Effects of defoliation on the frost hardiness and the concentrations of soluble sugars and cyclitols in the bark tissue of pedunculate oak (Quercus robur L.)

Frank M. Thomas, Gabriele Meyer, Marianne Popp

    Veröffentlichungen: Beitrag in FachzeitschriftArtikelPeer Reviewed


    As a measure of frost hardiness, we determined an index of injury (I -30) in living bark tissue of 20-year-old pedunculate oaks (Quercus robur L.) that had been manually and almost completely defoliated in the first half of May of one or two years, and of non-defoliated control trees. I -30 was calculated as a percentage value on the basis of electrolyte leakage from samples artificially frozen at a temperature of -30°C, and from unfrozen control samples. In parallel, the bark's concentrations of soluble sugars, of nitrogen and of quercitol, a cyclic polyol, were measured. Repeated defoliation significantly reduced the frost hardiness of the bark as well as its concentrations of raffinose, stachyose, nitrogen and quercitol. The I -30 values were correlated with the total concentration of soluble sugars and with the concentrations of the individual sugar compounds, but not with the quercitol concentration. Less tight, yet significant correlations were obtained between I-30 and nitrogen concentrations. We conclude that repeated defoliation decreases the bark's capability to acclimatize to winter frost due to a reduction in the concentrations of soluble sugars, particularly those of raffinose and stachyose.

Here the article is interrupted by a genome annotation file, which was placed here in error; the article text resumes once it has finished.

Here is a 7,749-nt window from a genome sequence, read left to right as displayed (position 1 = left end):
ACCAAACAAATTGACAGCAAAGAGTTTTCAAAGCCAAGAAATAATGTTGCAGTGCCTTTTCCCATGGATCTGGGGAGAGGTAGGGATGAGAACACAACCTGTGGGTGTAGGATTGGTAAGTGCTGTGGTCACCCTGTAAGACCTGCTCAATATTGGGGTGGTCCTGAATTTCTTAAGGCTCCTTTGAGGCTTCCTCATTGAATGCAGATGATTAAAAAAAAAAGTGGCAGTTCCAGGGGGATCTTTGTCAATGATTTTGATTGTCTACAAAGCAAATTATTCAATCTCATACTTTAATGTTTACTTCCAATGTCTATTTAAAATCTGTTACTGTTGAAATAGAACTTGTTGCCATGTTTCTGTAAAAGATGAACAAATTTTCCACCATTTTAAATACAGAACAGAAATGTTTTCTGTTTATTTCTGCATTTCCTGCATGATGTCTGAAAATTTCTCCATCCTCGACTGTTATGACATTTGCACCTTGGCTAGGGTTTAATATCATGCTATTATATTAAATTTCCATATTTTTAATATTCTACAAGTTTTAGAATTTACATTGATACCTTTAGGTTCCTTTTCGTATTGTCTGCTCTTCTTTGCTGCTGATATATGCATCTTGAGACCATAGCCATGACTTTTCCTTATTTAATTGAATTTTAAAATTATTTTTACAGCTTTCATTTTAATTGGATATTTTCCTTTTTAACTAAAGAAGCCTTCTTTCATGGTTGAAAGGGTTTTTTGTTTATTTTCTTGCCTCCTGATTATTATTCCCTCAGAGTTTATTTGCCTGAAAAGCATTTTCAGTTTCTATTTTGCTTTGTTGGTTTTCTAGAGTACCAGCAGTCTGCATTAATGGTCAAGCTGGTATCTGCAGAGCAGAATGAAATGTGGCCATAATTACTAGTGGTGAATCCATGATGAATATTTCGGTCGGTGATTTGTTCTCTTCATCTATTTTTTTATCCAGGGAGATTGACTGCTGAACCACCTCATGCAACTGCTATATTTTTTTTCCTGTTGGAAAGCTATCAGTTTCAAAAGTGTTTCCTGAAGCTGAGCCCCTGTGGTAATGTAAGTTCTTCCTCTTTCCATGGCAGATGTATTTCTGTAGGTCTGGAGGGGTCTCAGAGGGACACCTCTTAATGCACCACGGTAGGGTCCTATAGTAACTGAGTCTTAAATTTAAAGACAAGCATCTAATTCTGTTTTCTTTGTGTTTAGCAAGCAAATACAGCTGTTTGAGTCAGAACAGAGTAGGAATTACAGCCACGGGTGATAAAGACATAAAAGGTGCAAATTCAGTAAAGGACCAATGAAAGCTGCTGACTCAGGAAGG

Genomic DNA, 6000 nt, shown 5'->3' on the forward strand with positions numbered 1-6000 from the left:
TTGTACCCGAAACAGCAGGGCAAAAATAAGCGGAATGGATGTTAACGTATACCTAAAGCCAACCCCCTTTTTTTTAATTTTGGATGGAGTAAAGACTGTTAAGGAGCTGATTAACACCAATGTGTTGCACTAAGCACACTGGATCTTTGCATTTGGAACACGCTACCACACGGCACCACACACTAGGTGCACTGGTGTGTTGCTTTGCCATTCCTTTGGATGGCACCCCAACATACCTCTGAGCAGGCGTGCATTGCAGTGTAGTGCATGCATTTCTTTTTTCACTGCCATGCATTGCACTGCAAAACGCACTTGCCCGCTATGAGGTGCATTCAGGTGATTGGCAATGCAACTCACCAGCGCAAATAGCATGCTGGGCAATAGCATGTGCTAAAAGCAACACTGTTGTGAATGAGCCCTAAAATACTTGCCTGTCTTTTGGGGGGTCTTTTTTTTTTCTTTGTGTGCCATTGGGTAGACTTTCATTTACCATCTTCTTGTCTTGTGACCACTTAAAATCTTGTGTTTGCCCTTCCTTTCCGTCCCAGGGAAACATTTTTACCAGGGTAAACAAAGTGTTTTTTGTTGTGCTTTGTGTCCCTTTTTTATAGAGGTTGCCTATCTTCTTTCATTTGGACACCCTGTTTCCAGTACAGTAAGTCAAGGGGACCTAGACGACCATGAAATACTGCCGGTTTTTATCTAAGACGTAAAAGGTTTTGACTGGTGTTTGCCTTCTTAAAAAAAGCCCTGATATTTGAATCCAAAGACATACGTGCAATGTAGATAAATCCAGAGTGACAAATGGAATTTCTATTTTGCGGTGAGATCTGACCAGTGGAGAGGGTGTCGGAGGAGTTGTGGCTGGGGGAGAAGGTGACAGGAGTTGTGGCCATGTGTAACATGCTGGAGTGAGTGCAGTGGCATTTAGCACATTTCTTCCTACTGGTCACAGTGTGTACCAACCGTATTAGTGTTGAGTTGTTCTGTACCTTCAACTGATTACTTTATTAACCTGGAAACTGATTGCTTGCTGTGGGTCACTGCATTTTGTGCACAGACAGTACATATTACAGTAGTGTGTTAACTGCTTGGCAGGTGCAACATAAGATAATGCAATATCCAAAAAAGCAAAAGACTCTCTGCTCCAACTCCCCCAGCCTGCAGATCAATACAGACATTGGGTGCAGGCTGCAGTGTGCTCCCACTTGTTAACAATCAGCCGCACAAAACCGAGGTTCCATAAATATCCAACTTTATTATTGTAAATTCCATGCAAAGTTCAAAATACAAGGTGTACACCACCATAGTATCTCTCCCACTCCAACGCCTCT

Seiten (von - bis)455-463
    FachzeitschriftAnnals of Forest Science
    PublikationsstatusVeröffentlicht - 2004

    ÖFOS 2012

    • 1060 Biologie